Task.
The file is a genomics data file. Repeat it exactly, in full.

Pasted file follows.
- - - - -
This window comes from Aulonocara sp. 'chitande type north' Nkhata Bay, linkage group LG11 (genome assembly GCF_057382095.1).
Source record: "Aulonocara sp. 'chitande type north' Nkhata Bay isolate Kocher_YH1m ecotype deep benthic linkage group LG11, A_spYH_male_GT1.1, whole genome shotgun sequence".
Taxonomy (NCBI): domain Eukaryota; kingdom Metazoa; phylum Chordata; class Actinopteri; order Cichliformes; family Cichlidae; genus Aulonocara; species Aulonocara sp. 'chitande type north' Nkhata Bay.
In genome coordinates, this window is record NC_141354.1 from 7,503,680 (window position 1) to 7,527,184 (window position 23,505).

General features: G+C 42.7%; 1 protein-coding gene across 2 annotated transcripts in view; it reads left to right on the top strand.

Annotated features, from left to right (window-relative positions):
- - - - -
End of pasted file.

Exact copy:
This window comes from Aulonocara sp. 'chitande type north' Nkhata Bay, linkage group LG11 (genome assembly GCF_057382095.1).
Source record: "Aulonocara sp. 'chitande type north' Nkhata Bay isolate Kocher_YH1m ecotype deep benthic linkage group LG11, A_spYH_male_GT1.1, whole genome shotgun sequence".
Taxonomy (NCBI): domain Eukaryota; kingdom Metazoa; phylum Chordata; class Actinopteri; order Cichliformes; family Cichlidae; genus Aulonocara; species Aulonocara sp. 'chitande type north' Nkhata Bay.
In genome coordinates, this window is record NC_141354.1 from 7,503,680 (window position 1) to 7,527,184 (window position 23,505).

General features: G+C 42.7%; 1 protein-coding gene across 2 annotated transcripts in view; it reads left to right on the top strand.

Annotated features, from left to right (window-relative positions):